Sierra Nevada alleges USAF violated competition rules for $1B HH-60W contract

April 28, 2021

By Sara Sirota

Sierra Nevada Corp. has filed a lawsuit against the Air Force in the U.S. Court of Federal Claims, alleging the service violated competition rules when deciding to award Sikorsky a nearly $1 billion sole-source contract to upgrade the HH-60W Combat Rescue Helicopter.

The April 12 complaint calls on the court to direct the Air Force to accept multiple bids, warning a denial of the protest could embolden the largest defense contractors to exploit their data rights over major weapon systems -- an issue at the heart of the lawsuit -- to coerce the government into awarding them lucrative deals without competition. The court released a redacted version of Sierra Nevada's complaint April 19.

The Air Force indicated in February its intention to sole-source the upgrades contract to Sikorsky, a subsidiary of Lockheed Martin, citing "unacceptable delays" if the service partners with another company. Sikorsky is developing the HH-60W, which is currently undergoing tests and will eventually replace the Air Force's legacy HH-60G Pave Hawk, which performs personnel recovery missions.

But SNC develops the technology the Air Force wants to upgrade the new helicopters with, and the February announcement prompted the company to initially file a protest with the Government Accountability Office. SNC withdrew the protest earlier this month after the Air Force submitted an agency report acknowledging it ignored a submission by the company detailing its ability to meet the program's requirements, the complaint in federal claims court states.

According to the new protest, a sources-sought synopsis the Air Force issued in October 2019 requesting information on prospective vendors' production experience was "superficial" and did not offer respondents the opportunity to adequately describe their capabilities. The company nevertheless submitted two responses that month and again in May 2020.

However, SNC learned the justification and approval document that authorized the sole-source contract to Sikorsky was signed before the Air Force received its May 2020 submission -- which the company argues contradicts guidelines the government must follow under the Federal Acquisition Regulations to exempt certain contracts from competition.

SNC also insists the Air Force's concerns about "unacceptable delays" are unwarranted.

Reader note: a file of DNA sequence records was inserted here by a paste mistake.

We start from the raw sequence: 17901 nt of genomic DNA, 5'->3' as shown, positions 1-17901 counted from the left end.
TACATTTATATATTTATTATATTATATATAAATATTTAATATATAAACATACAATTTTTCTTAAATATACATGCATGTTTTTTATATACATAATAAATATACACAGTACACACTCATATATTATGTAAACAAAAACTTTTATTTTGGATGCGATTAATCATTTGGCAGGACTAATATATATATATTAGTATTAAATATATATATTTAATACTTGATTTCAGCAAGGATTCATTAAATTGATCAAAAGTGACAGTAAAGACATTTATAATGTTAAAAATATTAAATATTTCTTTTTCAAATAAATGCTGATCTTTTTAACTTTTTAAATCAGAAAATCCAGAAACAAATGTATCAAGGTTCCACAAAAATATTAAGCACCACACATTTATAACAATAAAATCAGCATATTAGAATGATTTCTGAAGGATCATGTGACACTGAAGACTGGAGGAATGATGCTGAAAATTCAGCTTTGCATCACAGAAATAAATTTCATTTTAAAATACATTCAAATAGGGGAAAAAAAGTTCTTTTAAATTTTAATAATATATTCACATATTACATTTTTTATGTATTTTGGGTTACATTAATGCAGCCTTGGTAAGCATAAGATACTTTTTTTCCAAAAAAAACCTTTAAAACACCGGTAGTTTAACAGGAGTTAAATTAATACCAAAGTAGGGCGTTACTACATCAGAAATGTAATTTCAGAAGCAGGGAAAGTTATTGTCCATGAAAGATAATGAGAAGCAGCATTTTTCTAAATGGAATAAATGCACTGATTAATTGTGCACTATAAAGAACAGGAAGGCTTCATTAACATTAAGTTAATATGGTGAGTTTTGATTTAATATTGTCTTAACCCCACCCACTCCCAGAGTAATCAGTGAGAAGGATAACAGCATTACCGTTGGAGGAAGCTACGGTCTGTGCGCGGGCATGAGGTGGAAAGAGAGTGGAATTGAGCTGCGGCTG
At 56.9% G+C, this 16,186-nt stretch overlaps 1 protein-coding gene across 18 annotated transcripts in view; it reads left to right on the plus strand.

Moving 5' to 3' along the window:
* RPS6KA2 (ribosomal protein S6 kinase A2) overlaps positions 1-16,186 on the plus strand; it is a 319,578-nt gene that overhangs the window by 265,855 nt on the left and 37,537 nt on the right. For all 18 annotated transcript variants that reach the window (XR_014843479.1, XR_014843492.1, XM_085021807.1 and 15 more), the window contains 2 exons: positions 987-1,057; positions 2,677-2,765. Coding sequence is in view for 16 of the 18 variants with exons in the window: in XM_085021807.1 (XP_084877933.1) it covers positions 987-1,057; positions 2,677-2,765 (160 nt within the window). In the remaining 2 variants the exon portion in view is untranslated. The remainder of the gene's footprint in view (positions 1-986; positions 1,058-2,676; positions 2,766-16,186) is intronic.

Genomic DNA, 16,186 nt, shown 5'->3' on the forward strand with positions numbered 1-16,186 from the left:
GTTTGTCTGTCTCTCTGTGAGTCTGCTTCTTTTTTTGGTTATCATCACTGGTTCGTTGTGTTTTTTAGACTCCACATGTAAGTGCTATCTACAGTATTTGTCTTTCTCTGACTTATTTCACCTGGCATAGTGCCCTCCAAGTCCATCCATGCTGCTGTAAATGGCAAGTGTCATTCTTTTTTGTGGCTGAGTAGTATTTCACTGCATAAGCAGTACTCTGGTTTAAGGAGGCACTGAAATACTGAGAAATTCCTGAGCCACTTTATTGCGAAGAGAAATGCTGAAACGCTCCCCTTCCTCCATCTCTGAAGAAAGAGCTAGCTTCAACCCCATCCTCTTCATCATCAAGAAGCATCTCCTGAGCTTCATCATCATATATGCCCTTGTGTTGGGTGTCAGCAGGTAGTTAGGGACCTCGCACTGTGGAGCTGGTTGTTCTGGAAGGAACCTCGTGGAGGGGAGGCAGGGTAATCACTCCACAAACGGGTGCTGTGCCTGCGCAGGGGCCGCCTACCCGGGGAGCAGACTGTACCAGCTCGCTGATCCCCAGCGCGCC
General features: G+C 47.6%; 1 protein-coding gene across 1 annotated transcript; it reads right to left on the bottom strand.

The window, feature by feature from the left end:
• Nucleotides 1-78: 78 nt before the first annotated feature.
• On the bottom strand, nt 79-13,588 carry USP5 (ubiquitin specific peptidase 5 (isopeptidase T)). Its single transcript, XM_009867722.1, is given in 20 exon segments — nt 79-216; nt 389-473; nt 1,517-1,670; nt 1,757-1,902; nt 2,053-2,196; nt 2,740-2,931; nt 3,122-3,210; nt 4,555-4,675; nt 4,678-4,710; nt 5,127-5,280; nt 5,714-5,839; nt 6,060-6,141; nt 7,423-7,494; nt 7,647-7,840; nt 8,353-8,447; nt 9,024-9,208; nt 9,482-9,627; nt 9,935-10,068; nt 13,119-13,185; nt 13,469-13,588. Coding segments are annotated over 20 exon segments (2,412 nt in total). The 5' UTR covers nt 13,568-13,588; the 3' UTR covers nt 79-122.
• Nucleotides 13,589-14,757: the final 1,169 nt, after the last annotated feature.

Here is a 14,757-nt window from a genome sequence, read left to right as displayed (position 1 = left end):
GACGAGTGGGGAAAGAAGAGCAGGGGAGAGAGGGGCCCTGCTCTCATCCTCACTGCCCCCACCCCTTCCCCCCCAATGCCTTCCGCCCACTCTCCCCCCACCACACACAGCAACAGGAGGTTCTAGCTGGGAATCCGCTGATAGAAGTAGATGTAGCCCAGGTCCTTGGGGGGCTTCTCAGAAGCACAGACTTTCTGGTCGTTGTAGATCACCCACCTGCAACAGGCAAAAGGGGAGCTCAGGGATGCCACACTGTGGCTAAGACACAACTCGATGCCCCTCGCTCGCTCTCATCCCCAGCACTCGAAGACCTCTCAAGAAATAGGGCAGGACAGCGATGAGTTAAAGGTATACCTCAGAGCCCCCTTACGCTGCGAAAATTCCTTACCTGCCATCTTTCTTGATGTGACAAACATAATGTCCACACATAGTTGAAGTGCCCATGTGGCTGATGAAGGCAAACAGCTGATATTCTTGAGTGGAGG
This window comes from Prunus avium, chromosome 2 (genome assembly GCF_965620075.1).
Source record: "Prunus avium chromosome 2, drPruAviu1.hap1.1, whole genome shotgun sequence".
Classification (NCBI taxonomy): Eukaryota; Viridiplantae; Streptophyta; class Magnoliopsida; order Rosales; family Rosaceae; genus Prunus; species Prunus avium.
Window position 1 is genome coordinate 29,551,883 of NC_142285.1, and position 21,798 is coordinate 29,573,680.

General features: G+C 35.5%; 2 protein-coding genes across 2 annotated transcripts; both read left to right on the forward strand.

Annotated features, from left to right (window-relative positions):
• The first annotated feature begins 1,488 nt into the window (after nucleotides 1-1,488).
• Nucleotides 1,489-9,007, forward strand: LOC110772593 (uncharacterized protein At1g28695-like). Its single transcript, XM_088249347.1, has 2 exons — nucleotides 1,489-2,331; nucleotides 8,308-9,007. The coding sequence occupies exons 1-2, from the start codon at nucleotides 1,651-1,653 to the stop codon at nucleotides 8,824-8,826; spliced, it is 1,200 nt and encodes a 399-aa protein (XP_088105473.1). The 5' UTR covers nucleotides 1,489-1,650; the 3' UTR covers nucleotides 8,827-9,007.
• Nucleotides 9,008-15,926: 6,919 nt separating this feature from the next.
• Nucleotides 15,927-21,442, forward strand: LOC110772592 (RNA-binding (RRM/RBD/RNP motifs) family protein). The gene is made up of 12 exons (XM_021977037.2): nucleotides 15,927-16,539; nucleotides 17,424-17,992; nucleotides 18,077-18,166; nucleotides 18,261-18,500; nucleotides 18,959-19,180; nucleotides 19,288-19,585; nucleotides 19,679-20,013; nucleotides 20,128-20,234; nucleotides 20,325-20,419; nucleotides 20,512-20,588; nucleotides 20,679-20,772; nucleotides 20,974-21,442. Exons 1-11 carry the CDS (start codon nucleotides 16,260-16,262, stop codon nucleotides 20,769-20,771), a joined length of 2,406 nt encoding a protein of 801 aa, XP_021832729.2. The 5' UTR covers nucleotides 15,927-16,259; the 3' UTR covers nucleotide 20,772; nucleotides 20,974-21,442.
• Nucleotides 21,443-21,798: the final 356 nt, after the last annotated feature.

The service's J&A explained companies other than Sikorsky would not be able to meet Air Combat Command's mandated schedule for the program because the government had not yet received a full technical data package from the CRH prime contractor, revealing the service and Sikorsky are "in dispute" regarding intellectual property rights to the technical data package.

According to SNC's complaint, the company informed the Air Force in its May 2020 submission that it can perform the necessary upgrades in a timely manner with or without the technical data package. However, the service told GAO that it did not take this response into consideration, the protest states.

SNC also cites the long timeframe since the Air Force first began market research into potential contractors to poke holes in the service's apparent concerns about schedule delays, further noting a lack of funding for the HH-60W upgrades program in the FY-21 Defense Appropriations Act "underscores the faux urgency" described in the J&A.

Asked to provide a statement on the lawsuit, Air Force spokeswoman Ann Stefanek told Inside Defense in an email today the service would not comment on ongoing litigation. SNC spokesman Greg McCarthy also did not provide a comment to Inside Defense.

Meanwhile, SNC argues the dispute between the Air Force and Sikorsky over the technical data package indicates a broader problem in the defense industrial base regarding the power that major contractors hold over the government.

The company states the case begs the question of whether a prime contractor like Sikorsky, owned by the largest U.S. defense contractor, can force the Air Force into awarding it a nearly $1 billion contract without competition by failing to provide a complete technical data package.

"Indeed, if this protest is denied and Sikorsky's stall tactics are endorsed, it would set a dangerous precedent whereby any [original equipment manufacturer] could simply manufacture a dispute over the TDP -- whether legitimate or not -- and force its way into a lucrative sole source contract," the complaint warns.

Asked if Sikorsky has transferred the technical data package to the government yet, Air Force spokesman Capt. Josh Benedetti told Inside Defense in an email Tuesday that the government is "actively working" with the company on details of the delivery and cannot comment further.